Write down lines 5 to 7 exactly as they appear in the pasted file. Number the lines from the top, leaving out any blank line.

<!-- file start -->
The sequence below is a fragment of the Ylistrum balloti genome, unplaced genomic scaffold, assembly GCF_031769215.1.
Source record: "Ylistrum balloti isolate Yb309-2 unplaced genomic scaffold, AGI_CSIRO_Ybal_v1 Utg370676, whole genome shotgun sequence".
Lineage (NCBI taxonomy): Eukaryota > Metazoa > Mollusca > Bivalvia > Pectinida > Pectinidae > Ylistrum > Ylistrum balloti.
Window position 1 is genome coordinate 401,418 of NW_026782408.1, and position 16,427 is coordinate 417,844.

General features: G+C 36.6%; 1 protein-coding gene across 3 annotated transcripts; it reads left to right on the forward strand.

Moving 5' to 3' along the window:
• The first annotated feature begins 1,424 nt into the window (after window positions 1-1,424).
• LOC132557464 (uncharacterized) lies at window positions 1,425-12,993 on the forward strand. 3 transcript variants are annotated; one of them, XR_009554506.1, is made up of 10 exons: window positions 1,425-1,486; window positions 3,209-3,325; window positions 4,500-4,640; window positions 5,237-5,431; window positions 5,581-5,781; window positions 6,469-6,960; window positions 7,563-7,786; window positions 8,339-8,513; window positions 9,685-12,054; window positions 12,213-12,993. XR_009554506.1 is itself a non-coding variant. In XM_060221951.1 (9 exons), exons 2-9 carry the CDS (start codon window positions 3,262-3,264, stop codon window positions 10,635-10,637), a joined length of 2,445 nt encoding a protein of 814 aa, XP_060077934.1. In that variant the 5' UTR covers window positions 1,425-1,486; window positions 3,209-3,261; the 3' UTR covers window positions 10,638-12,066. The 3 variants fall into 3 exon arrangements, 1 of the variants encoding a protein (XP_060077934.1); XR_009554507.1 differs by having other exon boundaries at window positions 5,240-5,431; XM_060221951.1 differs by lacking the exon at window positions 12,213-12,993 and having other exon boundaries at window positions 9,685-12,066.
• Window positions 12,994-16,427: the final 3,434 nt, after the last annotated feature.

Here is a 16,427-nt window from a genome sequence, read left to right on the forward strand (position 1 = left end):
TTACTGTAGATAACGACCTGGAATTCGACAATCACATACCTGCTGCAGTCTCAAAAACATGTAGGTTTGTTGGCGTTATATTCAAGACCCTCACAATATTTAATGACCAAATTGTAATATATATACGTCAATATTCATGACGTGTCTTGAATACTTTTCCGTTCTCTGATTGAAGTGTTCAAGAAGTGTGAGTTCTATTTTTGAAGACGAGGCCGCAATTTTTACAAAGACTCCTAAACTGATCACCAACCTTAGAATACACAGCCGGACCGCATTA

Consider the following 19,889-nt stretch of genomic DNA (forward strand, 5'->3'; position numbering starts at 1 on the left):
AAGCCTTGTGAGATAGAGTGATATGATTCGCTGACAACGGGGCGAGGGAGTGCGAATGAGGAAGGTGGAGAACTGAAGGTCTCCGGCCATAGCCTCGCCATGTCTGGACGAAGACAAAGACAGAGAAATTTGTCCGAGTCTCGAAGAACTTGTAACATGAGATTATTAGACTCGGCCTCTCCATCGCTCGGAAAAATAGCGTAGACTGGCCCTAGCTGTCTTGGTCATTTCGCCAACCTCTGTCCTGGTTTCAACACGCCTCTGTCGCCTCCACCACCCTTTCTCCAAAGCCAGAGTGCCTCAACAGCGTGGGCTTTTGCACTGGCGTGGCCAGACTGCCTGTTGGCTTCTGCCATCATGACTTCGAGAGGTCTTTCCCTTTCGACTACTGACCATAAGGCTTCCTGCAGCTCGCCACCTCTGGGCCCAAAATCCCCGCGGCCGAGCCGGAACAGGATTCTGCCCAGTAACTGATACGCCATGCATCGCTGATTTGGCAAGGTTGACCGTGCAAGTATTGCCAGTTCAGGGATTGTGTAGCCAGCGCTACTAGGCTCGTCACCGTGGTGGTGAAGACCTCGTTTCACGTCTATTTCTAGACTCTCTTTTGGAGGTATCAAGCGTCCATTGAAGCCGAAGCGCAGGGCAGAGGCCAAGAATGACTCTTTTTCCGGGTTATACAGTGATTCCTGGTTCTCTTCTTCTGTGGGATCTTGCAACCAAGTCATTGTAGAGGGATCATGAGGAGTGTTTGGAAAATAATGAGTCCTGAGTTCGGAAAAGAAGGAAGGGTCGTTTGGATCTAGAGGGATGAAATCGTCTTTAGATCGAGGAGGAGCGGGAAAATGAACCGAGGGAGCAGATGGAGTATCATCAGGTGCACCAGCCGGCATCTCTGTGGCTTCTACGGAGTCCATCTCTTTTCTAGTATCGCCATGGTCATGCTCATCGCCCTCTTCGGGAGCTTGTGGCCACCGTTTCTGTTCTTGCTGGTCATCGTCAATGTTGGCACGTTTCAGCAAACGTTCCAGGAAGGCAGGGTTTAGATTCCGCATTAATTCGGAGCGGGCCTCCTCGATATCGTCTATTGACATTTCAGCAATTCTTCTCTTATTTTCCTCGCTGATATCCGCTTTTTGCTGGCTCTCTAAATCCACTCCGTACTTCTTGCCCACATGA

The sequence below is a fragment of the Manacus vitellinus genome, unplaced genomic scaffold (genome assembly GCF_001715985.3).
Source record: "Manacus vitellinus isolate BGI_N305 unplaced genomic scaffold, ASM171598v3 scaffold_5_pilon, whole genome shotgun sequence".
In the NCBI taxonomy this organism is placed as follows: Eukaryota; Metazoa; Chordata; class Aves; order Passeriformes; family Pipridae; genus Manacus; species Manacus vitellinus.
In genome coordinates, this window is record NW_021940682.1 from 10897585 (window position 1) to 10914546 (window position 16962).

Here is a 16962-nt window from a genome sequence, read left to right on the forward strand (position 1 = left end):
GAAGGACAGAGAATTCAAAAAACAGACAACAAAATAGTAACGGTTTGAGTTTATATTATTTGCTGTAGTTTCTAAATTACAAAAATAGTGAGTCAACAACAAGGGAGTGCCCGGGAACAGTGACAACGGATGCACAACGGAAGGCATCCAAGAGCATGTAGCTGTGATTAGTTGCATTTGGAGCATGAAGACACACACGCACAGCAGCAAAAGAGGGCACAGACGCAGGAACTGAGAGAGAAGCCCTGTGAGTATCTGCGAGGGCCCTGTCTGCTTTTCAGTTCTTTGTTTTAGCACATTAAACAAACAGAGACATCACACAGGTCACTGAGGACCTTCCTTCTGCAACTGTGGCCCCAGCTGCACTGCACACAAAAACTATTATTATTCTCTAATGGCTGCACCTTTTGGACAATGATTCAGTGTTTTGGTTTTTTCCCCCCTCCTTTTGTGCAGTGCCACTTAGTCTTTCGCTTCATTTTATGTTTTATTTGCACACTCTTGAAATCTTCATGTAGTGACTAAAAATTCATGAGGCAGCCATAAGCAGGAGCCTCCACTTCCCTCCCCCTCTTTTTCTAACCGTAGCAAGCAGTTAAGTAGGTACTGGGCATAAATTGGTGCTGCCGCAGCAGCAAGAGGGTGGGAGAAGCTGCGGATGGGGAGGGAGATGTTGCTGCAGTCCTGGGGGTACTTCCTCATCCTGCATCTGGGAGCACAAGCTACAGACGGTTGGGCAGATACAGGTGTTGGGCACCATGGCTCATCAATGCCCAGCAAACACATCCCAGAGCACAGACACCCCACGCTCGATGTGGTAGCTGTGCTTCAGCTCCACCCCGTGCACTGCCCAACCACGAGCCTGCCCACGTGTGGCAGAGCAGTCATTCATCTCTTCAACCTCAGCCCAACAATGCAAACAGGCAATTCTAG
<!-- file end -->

General features: G+C 36.6%; 1 protein-coding gene across 3 annotated transcripts; it reads left to right on the forward strand.

Moving 5' to 3' along the window:
• The first annotated feature begins 1,424 nt into the window (after window positions 1-1,424).